Natural dyeing – Wood Ash Lye modifier

testing the pH of my wood ash lye - about a 12

testing the pH of my wood ash lye – about a 12

In all of the natural dyeing I’ve been doing (or hoping to do!) in the last little while, I read a little about using wood ash as a dye modifier. In Rebecca Burgess’ Harvesting Colour: How to find plants and make natural dyes, she notes that wood ash can be used interchangeably with soda ash to create an alkali after bath. In reading about fermentation dyeing, wood ash lye also came up, and further it came up in my experiment with my first woad harvest.

Since I’m trying to do my dyeing experiments with as little out-of-pocket expenses as possible, the idea of using wood ash instead of buying soda ash sounded like a great idea… so I put out a call on my Facebook profile asking if anyone had wood ash from their stove for me… (I don’t have a wood burning stove) and got a reply!

The challenge – I don’t know if the ash is from hard wood or soft wood trees, my friend just burns whatever he can get his hands on, but since this is a natural product that is already out there, I’m not complaining!

Rebecca instructs making sort of a ‘tea bag’ out of fine cheesecloth or woven fabric and hanging the bag over a bucket or vessel. From there she suggests covering the bag with water, and squeezing it for 4-5 minutes, letting it soak for a few more days, squeezing the bag twice a day.

This wood-ash ‘tea’ is poured into the afterbath vessel, and gently heated until hot to the touch. Fibers can be introduced shortly after being pulled from their dyebath, and placed in the alkali after bath for approx. 10 minutes.

My solution

I actually read Rebecca’s book after already starting based on another set of instructions. Textile artist Natalie Stopka gives instructions to fill a container 1/3 full with cold wood ashes, and top with cold water. She instructs to leave it for about a week until the ashes settle, and the liquid feels slimy (as it’s now alkaline). The decanted liquid can be kept indefinitely, as a dye modifier and to control pH in other dye pots. She also references a 1705 dyer’s treatise talking about the proper way of making lye from wood ash, and how they can be used.

My wood ash lye

I filled up a small mason jar 1/3 full with wood ash from my friend’s stove.

Jar approx 1/3 full of wood ash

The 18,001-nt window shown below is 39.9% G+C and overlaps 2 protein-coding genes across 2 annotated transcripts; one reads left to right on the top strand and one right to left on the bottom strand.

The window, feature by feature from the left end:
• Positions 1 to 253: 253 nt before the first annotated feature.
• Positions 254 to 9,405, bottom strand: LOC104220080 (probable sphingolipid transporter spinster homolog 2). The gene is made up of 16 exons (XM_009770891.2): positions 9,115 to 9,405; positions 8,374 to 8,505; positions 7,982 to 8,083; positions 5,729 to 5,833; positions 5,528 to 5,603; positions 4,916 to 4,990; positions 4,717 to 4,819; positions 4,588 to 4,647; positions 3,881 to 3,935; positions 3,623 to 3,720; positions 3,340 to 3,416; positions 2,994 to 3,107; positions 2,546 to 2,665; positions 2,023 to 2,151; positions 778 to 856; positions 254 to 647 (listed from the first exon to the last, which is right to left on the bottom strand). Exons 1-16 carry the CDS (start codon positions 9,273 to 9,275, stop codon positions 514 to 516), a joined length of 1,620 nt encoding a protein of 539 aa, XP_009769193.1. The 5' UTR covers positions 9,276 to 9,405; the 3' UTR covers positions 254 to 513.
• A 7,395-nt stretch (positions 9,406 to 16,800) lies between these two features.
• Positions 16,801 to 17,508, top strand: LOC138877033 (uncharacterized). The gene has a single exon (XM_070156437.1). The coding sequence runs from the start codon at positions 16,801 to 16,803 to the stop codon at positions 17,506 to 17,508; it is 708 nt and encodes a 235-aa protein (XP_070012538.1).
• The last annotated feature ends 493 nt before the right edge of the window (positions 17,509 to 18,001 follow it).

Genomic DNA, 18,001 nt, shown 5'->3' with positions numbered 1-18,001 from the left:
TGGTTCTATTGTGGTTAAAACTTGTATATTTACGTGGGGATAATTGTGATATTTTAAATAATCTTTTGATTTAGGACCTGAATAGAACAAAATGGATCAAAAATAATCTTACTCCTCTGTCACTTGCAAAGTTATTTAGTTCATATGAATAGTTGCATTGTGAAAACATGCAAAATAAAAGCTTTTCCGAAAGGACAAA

Jar approx 1/3 full of wood ash

Then I filled the jar up to approx 2/3 full with filtered water, closed up the jar, and shook it to mix everything up.

Pretty icky looking - wood ash with water before shaking.

Pretty icky looking – wood ash with water before shaking.

Then… I just let it sit for 7( +) days, shaking it once or twice a day. Once it had sat, I carefully poured off the liquid at the top of the jar into another jar. Then I re-added more filtered water to the jar and started again.

testing the pH of my wood ash lye - about a 12

testing the pH of my wood ash lye – about a 12

When I measured my solution using pH test strips, I estimated it at about pH 12.

Wood ash water for alkaline extraction

In A Heritage of Colour Jenny Dean writes about using wood ash water for alkaline extraction of tannin based dyes. (see Natural Dyeing – alkaline extraction/ tannin fermentation… when I get it posted.)

Wood ash water for dye modification

In A Heritage of Colour Jenny Dean writes about a number of different dye modifiers including iron, copper, (shifting colour as well as potentially improving colourfastness). She also discusses alkaline modifiers made from wood ash water or washing soda, and describes this as one of the most useful of the colour modifiers.  Her reason for this statement is the impact an alkaline modifier has on dye colours that are applied without a pre-mordant (specifically alum). She reports that this modifier will result in a brighter and clearer colour when used after dyeing. One example is weld, when used without a mordant but with an alkaline modifier will give colours almost as bright as when an alum mordant is used.

Jenny reminds her reader not to heat alkaline modifier solutions once the fibre is introduced, as hot alkaline solutions can disintegrate protein fibres particularly.

In contrast, acidic modifiers she claims are not as useful, with clear vinegar, citric acid, lemon or lime juice, not tending to produce significant colour changes with most dyes. There are a few exceptions; acidic modifiers will shift madder from red to orange, and will make mustard shades more yellow.

my container of wood ash lye decanted into a mason jar ready for pH testing.

my container of wood ash lye decanted into a mason jar ready for pH testing.

Follow me!

Want to see more of what I’m up to? Consider clicking the “subscribe” button if you’re a WordPress user, or alternately consider following me on my Facebook Page  – all of my posts are added to Facebook automatically. If you want to see more of what I’m up to before the projects are finished…. you can also follow me on Instagram.

Leave a Reply

Fill in your details below or click an icon to log in:

WordPress.com Logo

You are commenting using your WordPress.com account. Log Out /  Change )

Google photo

You are commenting using your Google account. Log Out /  Change )

Twitter picture

You are commenting using your Twitter account. Log Out /  Change )

Facebook photo

You are commenting using your Facebook account. Log Out /  Change )

Connecting to %s

This site uses Akismet to reduce spam. Learn how your comment data is processed.